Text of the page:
3. (( Quarters T’Reshik )) :: Ever since Siance had found out who T’Reshik’s parent was, she had fought with herself to come to a conclusion for the question if she should tell her or not. Taurek hadn’t been any help, like at all, leaving it all in her hands. Who did he think she was? She was only a Cadet, at the beginning of her studies and he pushed that decision right into her lap, glued it to her pants so it couldn’t get away and told it to stay there. The young Trill had been so out of it, that she completely forgot her own plans for the time being, and instead had paced a hole into her carpet, to the dismay of her roommate, who had really liked that carpet. :: :: But after a lot of soul searching, especially in her own past, in which she had not ever met her father who left after knocking up her mom, she would have wanted to know and so decided to tell T’Reshik. The next day she spent with trying to plan in her head what she wanted to say and how and if she even wanted to say anything, or just give the Vulcan woman the information. And now still battling over that, she had found her way to T’Reshik’s quarters, thanks to the computer telling her that she was here at the moment. :: :: For at least five minutes she paced back and forth, trying to summon the courage to hit that buzzer, as if she herself was the long lost mother. Eventually she had to press it, because Vulcans were contact telepaths as much as she knew and so she wouldn’t know that someone waited out here to be let in. How nice would that be, though? In a moment of either madness or bravery -they were so close together it was scary- Siance finally pressed the buzzer and cursed at herself in her head the second she realized what she had done. :: :: There was a pause, then T’Reshik appeared at the door, wearing a simple robe, and looking mildly unimpressed, as usual.:: T’Reshik: Yes? Thyar: Uh… hi. I hope I’m not disturbing. T’Reshik: You are, but that is irrelevant. Why are you here? Thyar: ::Holding the PADD in her hands she slightly shuffled her feet.:: I got the information you requested. :: The Vulcan paused. Awkwardness wasn't usually a part of T’Reshik’s emotional vocabulary, for various reasons, but her eyes might have reflected it for a moment then. She took a breath.:: T’Reshik: Then I owe you an apology. I only requested that information in order to make you leave the room. As you might understand, I was… making irrational decisions at the time. ::She looked at the PADD. The truth was that Siance had caught her in the middle of a detailed search through the ship’s personnel files to finish the job that Choi had started, and part of her really wanted to hear what the Trill cadet had to say. But there was a difference, a huge difference, between wanting to find answers, and letting other people know that. She had no doubt that Siance would report straight back to her department after this. That meant either Taurek, who hadn't yet been eliminated (although she deemed him an unlikely candidate, for various reasons) or Saveron, who would inevitably try to get involved with helping her accept the truth of her origins, or whatever pseudo-scientific psychological crap counsellors were into these days. No… that was not a favourable outcome.:: T’Reshik: So… I am not interested. You can leave now. ::The Trill stared at the Vulcan and felt that fiery ball in her stomach. She had what? Siance couldn’t believe it and struggled to find words for a moment. Still standing in the hallway, she tried to calm herself by taking a deep breath, but feared she would fail tremendously.:: Thyar: May I come in? ::pressing through her teeth:: T’Reshik: Why? Thyar: ::It took another moment to not just blurt out what was going on in her mind and instead replied with a strained voice:: Because it would be beneficial to both of us if I don’t lose it in the hallway where everyone can listen to what I have to say and to whom. :: T’Reshik began to suspect that Siance might be a little angry. She decided to try and mitigate the situation. :: T’Reshik: Very well. :: She backed up in the chair, allowing Siance to enter. In stark contrast to Choi’s room, T’Reshik’s was clear and orderly and almost entirely devoid of personality. Only the subtle adaptations for accessibility and the active console in the corner even suggested the presence of a regular inhabitant.:: :: The young Trill stepped inside and waited for the door to close. She had inherited one thing that surely didn’t come from her mother’s side. When she was angry, her voice got quiet and calm. She surely could blow up into people’s faces, but when she got quiet, it was really bad. And right now, her voice did not fit her words. :: Thyar: Listen, I don’t know what you think gives you the right to waste my time with a fool’s errand, but where I come from we tell people to leave if we want them to leave. I don’t care if you really wanted to know who your parents are, but I got the information, so I will give you the bloody information. :: Well all but the last part, that sounded a bit more aggravated.:: ::T’Reshik held her gaze.:: T’Reshik: I was suffering from a severe neurochemical imbalance at the time. Do not expect that I was thinking clearly. Nevertheless, it is not my intention to waste your time further. ::She held out her hand.:: :: Siance looked down on the hand and kept holding the PADD, not ready yet to give it up. :: Thyar: Does that mean you apologize? T’Reshik: If it is that important to you, then yes, I apologise. Thyar: Good. ::She smiled. That was more like it. Though she was surprised, not having expected that T’Reshik would really apologize about anything. She handed over the PADD to the Vulcan.:: T’Reshik: I will read it if and when I have the inclination. Thyar: Okay. ::She hesitated.:: I’ll leave you be then. T’Reshik: Good. ::Pause:: Thank you. :: The young Trill turned to head out but then didn’t step forward. She nibbled her bottom lip before turning around once more.:: Thyar: Would you mind a question, Ensign? ::T’Reshik hesitated.:: T’Reshik: It depends on what the question is. Thyar: Well, I know that Vulcans do the whole Arie'mnu thing with your emotions but, how do you deal with not knowing who are parents are? T’Reshik: I am not certain I understand the question. Besides, I know who my parents are; they are the people who adopted me. It just so happens that I have an extra set. :: The Trill sighed and without asking sat down on the seat and rubbed the ridge of her nose. This was difficult for her and she tried to find words that conveyed what she meant.:: Thyar: Like, do you wonder why they left or gave you up? Why they never tried to contact you? If you weren’t good enough for them? ::T’Reshik scrutinized Thyar for a moment before answering.:: T’Reshik: I do not need to “wonder”. Logical deduction suggests only a limited set of possibilities. :: She didn't look down at the PADD - instead, she lay it aside, face down. She decided not to mention the anonymous message for now. :: T’Reshik: Are you inquiring out of personal interest, or is this an attempt to initiate a counselling session? Thyar: To be honest, it is not about you really. .oO Surprise duh Oo. My father left before I was even born and these are basically the questions I keep asking me ever since I heard it for the first time. :: T’Reshik considered this. She wondered briefly why Siance was sharing this information with her. Perhaps she was having difficulty with her own situation and wished to consult a more organized mind.:: T’Reshik: Did your mother never tell you? Thyar: She told me that he left and after a long time gave me his name. ::She hesitated, should she tell more? She knew where he was after all. But that wasn’t even part of the question right now. So why bother her with that. :: I just never got a chance to ask him all that or even meet him. T’Reshik: Interesting. When faced with a situation such as yours, my immediate response would be to gain control of my emotional reactions before proceeding to find out as much as possible. :: She paused, looking over at the PADD, still facedown. :: T’Reshik: That having been said, your biological origins are only relevant to a certain extent. Your father might have contributed genetic material, but, assuming you had a conventional upbringing, it was your mother who assumed the burden of caregiving; whose choices and behaviour shaped your identity. :: The Trill thought about that. It wasn’t wrong that it was relevant for medical history, but Siance also believed that some interests, or passions would pass on to the children even if they never met and she wondered which parts of her were ‘just like dad’. Her mom had done all she could and made so many sacrifices, but there was always that one part… :: Thyar: Maybe. It still feels like I am missing a part of me. T’Reshik: If your father left of his own accord… has it occurred to you that he might not be worth knowing? :: That was the problem. She had always thought that her father would be this handsome, friendly, kind, successful guy. Her mother had spoken of him in such a good way, other than him leaving before she was born, that she had made up that image in her mind. Combined with the hope that he had a really good explanation it was a recipe to be disappointed, but Siance didn’t see that. :: Thyar: ::She blinked and stared at the Vulcan for a moment, before she found her voice again.:: Of course not. He is my father after all. ::T’Reshik tilted her head.:: T’Reshik: Interesting. Vulcans rarely rely on such arbitrary considerations. Thyar: ::She nodded with a hint of a smile on her defeatedly frowning lips.:: Guess that I’m not a Vulcan then. T’Reshik: That much is apparent. Still, perhaps it might save you some… emotional distress if you were to follow our example. ::She glanced at the PADD again, face down and blank.:: Thyar: ::leaning forward she looked curiously at T’Reshik.:: IF you have the inclination to read the information, will you confront your biological parents? T’Reshik: That depends. Thyar: On what? T'Reshik: I have been operating on the assumption that they both have valid reasons for their lack of presence in my life. Should your information suggest otherwise, I will of course seek clarification. ::And it was interesting, too, what Thyar was saying and what she was omitting. She could conclude, for example, that at least one of them was still alive (and therefore the message was likely to be genuine), if the Cadet was suggesting confrontation as a possibility. Assuming she’d actually read the information herself.:: Thyar: That makes sense, I guess. Though I think that something that they might see as valid could be not seen as such by you. People think differently. T’Reshik: Interesting. Tell me, Cadet. If the truth of your lineage was likely to be unpleasant, even distressing… would you want to know? :: That was an interesting question. Siance was not sure what to think of it or what would could to be unpleasant. Like, if her mother hated the man? Or if they had split up in a bad way? Maybe she just didn’t have enough experience to know what the Vulcan could mean with that. :: Thyar: I guess so. I mean the how it happened or how it ended, does not change that he’s my father or in your case are your parents. T’Reshik: Only if you consider his contribution significant to begin with. :: Siance nodded slightly and let go of a long heavy breath before pushing herself from the seat back to her feet. :: Thyar: Well, if I can do anything else for you or if you want to talk just let me know. I’ll leave you to … whatever you were doing. :: T’Reshik didn't think that was likely, but she stopped short at saying so.: T’Reshik: Thank you, Cadet. Thyar: ::On her way to the door:: And thanks for listening, Ma’am. T’Reshik: That- :: She was about to say something along the lines of that not being necessary, as listening took little to no effort, but wondered if Siance might take that the wrong way. The Cadet had just divulged some personal information of her own, which might have held a significant emotional cost for her, and T’Reshik was never sure where the lines were between friendliness and professionalism when it came to this kind of situation. She erred on the side of caution.:: T’Reshik: You are welcome. Thyar: ::She offered a warm smile to the other woman.:: Have a nice day. :: With that she walked through the opening doors and made herself back to her shared quarters, her shift was over now and she needed time to think. She was so close, and still hadn’t found the courage to visit him. She needed to put a plan together to get finally on with this. :: :: T’Reshik, meanwhile, stared at the doors for a moment or two more before turning back to the PADD. She ran through the situation in her mind, laying out what she already knew.:: :: At least one (and probably both) of her primary caregivers was not her biological parent.:: :: One of her biological parents had recently been in touch with her, using an account that had been accessed from aboard this very ship.:: :: Her parents had kept the truth from her deliberately. :: :: Whatever was in that PADD was highly likely to be the truth. :: :: And yet she made no move to pick it up. She hadn't even wanted Siance to give it to her. Or had she? Perhaps some subconscious part of her had truly feared the possibility of dying without knowing her genetic origins, back there in that isolation room. Well, whatever part that had been, it was obviously a sucker for punishment. Whatever was on that PADD, T’Reshik strongly suspected it wouldn't be easy reading.:: :: It shouldn't even matter. Why did Siance want so badly to know who her father was? He hadn't known her, hadn't cared for her or brought her up, just as T’Reshik’s genetic parents had likely been nothing more than two strangers who happened to find themselves with a child that, in all likelihood, neither of them had wanted.:: ::Abruptly, she grabbed the PADD without looking at it, and dropped it in a desk drawer, which she then slid shut.:: :: Maybe she’d open it again one day. But first she had to convince herself that whatever Siance had written on there, it wasn't who she was. :: A JP by Ensign T'Reshik Science USS Constitution D239311T10 And Cadet 2nd grade Siance Thyar Counseling Trainee simmed by Captain Jalana Rajel Commanding Officer USS Constitution B Image Team Facilitator A238906JL0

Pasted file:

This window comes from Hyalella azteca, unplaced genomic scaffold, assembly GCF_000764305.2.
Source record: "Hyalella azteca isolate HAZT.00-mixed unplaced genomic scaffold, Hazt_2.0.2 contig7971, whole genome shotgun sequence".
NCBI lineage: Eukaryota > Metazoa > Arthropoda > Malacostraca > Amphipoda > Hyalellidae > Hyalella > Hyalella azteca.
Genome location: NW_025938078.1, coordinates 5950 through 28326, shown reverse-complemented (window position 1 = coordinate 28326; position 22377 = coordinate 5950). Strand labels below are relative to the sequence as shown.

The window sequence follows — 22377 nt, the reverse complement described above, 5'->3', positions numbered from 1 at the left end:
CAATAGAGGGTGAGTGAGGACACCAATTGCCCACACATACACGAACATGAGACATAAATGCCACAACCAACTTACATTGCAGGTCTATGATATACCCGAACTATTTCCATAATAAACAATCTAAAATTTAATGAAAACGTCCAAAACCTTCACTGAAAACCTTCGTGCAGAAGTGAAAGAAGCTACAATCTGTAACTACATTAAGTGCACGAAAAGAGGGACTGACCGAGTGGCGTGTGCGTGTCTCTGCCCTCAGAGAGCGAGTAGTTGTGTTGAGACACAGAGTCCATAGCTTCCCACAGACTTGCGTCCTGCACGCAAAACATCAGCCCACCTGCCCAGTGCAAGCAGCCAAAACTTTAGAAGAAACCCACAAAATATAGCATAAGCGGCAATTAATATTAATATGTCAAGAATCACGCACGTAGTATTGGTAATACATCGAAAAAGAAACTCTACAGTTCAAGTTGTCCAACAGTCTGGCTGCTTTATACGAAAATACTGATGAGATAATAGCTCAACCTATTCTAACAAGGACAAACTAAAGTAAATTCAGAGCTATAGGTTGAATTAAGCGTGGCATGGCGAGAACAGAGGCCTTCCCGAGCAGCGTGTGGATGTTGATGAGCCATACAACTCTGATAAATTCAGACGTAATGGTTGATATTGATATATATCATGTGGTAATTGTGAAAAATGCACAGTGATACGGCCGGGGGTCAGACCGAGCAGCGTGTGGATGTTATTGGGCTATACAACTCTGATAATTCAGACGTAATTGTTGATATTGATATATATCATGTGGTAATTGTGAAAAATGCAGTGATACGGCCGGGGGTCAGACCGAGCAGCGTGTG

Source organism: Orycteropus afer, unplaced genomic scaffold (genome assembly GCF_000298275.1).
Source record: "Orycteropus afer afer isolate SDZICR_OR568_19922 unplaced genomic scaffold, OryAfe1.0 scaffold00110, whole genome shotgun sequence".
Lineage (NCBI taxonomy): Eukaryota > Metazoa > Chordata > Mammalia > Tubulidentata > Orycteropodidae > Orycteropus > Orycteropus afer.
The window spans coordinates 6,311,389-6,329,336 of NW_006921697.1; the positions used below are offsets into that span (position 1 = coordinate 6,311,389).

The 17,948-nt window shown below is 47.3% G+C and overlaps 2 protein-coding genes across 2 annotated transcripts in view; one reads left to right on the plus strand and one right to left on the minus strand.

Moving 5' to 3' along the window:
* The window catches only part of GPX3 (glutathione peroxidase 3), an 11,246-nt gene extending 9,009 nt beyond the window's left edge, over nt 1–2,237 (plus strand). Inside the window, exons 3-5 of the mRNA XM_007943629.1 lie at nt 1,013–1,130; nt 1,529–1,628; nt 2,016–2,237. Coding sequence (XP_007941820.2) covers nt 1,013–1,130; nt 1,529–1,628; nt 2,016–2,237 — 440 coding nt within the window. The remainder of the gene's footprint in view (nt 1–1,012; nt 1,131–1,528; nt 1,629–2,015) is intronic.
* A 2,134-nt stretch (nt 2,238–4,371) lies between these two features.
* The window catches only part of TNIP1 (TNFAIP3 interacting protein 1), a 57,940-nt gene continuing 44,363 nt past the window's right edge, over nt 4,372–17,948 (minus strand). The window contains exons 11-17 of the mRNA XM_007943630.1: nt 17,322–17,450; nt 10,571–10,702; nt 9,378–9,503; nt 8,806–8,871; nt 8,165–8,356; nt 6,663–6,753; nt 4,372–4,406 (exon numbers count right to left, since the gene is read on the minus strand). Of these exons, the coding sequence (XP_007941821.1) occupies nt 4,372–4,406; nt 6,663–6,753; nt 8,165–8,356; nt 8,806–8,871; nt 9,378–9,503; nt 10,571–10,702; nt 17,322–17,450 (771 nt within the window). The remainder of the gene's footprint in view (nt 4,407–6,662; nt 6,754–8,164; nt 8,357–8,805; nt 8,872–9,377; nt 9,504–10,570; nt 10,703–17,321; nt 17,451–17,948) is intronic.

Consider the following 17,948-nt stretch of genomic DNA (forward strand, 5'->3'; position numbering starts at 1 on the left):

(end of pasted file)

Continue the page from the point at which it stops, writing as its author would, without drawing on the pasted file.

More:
4. Pics or it didn't happen T'Reshik. I love that Jalana's dress shows off her spots.